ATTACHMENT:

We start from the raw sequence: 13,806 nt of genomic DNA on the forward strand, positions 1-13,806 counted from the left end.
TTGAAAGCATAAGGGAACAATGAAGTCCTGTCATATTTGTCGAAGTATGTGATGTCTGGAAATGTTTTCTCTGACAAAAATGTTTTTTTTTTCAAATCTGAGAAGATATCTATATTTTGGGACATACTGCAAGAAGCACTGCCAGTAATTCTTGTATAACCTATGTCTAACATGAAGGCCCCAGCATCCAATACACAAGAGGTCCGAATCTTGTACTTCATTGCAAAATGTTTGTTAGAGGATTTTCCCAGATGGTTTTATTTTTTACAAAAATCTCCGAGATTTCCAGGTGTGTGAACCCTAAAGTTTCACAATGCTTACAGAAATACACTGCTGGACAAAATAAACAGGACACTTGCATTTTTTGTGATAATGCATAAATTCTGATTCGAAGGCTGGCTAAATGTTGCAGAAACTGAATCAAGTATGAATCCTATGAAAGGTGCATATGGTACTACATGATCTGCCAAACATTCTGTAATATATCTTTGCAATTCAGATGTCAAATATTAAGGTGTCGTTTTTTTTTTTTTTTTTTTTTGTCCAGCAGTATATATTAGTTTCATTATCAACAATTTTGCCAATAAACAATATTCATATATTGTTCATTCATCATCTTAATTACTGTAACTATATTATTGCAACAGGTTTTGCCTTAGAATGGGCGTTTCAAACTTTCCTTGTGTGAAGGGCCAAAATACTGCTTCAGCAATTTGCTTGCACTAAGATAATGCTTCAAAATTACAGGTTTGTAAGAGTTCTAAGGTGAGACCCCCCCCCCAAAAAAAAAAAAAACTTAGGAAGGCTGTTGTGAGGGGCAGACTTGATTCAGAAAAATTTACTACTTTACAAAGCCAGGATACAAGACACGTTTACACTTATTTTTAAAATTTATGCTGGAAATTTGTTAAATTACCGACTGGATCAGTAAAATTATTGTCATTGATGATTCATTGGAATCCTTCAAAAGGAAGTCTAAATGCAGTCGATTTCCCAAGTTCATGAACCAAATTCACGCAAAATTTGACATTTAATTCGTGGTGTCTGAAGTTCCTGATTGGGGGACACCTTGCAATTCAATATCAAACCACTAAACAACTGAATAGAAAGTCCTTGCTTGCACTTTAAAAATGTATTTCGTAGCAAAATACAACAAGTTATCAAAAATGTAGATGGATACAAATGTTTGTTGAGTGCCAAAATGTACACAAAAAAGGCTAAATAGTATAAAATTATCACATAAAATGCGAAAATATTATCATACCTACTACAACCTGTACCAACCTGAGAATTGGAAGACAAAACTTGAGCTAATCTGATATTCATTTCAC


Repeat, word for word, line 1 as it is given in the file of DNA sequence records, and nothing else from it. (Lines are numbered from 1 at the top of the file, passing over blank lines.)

We start from the raw sequence: 13,806 nt of genomic DNA on the forward strand, positions 1-13,806 counted from the left end.